There is no magic wand that these two women can wave to cure the condition, but in most cases they can reduce and control the swelling and make it more comfortable. For many people the swellings can be easily managed with daily self-massage and wearing a compression sleeve or stocking that encourages the lymph fluid to move back up the affected limb. No two patients have identical problems and most will have only mild symptoms that can be treated and tolerated with no more than discomfort rather than pain.

The Patient

Betty Le Blond was once a most active woman, a non-driver who walked everywhere especially when her her children were young. In those days, dancing was a pleasure she shared with her husband, John. Now anything more than a short stroll is out of the question, Betty, 65, suffers from lymphoedema in her left leg, a condition that developed soon after two operations for artery replacement a couple of years ago. 'When I was 621 fell up the stairs and damaged my leg. In the hospital the doctors discovered that I had a blockage of some sort,' she recalled. Eventually, after many tests, she was given an artificial artery from groin to knee.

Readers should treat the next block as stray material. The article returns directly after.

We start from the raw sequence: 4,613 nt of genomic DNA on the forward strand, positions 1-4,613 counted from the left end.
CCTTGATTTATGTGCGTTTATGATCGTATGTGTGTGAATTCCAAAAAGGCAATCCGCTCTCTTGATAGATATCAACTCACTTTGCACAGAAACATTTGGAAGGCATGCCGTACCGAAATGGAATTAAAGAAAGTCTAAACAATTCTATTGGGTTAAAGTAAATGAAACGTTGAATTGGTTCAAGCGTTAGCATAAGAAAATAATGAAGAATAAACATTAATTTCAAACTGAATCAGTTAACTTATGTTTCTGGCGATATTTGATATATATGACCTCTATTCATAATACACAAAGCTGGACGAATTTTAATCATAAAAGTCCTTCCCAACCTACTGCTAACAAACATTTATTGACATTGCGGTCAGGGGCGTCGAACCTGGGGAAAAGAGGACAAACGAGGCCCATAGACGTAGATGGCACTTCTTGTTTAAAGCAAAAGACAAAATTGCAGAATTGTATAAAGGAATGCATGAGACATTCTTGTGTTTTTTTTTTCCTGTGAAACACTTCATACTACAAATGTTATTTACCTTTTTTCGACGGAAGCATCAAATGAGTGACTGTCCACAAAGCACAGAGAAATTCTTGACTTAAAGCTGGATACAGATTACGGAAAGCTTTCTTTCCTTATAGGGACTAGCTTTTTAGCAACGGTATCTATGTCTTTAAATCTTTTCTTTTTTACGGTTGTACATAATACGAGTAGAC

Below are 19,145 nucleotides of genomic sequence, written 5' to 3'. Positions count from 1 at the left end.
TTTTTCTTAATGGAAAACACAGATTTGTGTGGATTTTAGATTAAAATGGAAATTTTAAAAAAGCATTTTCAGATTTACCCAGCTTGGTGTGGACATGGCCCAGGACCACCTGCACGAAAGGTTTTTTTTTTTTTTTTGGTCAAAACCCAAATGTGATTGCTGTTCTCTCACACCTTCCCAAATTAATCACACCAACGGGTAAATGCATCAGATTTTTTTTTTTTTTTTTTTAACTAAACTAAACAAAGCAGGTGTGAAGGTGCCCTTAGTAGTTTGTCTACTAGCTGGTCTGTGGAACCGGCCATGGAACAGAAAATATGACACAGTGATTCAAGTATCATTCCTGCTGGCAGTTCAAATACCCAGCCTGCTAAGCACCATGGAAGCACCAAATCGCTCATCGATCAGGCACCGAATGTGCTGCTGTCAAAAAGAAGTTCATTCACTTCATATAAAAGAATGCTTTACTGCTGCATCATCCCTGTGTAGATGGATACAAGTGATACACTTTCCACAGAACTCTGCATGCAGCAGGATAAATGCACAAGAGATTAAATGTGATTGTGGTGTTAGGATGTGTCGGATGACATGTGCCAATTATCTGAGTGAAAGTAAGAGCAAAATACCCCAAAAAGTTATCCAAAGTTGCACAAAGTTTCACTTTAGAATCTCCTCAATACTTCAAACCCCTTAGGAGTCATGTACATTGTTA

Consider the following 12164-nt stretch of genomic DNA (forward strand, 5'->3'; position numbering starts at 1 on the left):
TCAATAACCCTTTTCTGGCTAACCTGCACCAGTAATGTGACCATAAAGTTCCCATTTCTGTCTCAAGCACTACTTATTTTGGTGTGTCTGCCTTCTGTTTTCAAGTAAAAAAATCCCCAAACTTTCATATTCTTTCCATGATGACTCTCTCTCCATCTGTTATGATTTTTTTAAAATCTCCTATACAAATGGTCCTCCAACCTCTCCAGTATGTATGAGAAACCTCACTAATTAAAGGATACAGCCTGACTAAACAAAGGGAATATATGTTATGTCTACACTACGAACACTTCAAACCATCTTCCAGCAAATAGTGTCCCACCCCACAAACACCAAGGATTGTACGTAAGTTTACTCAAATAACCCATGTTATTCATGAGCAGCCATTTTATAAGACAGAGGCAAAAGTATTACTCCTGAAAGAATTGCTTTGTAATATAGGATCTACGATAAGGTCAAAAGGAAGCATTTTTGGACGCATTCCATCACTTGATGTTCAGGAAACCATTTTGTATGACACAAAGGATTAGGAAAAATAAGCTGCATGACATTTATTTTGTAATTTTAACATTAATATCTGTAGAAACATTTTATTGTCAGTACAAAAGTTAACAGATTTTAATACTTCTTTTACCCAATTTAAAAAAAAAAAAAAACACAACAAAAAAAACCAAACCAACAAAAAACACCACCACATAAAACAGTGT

Despite physiotherapy and wonderful care from an extended surgical and nursing team, Betty's leg was swollen, red and painful when she was referred to Nicola for specialised treatment that was to continue indefinitely on a weekly basis.

'Nicky's massage keeps me out of hospital, there's no doubt about that,' she said.

One daily antibiotic tablet keeps infection at bay and, in addition, Betty has a supply of teatree oil, recommended by Nicola, to treat the cracks and fungal growth of athlete's foot that seem to occur prior to the start of an infection. Despite this regular care, Betty needed four sessions in hospital this year, each time for about a week for intravenous antibiotic treatment. Nicola noticed that Betty's hospital admissions coincided with her own holidays when she was unable to provide the Thursday massage appointments.